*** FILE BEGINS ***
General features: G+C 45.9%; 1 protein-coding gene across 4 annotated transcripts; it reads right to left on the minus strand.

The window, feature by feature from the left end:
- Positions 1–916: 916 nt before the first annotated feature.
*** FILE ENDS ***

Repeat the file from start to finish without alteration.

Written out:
General features: G+C 45.9%; 1 protein-coding gene across 4 annotated transcripts; it reads right to left on the minus strand.

The window, feature by feature from the left end:
- Positions 1–916: 916 nt before the first annotated feature.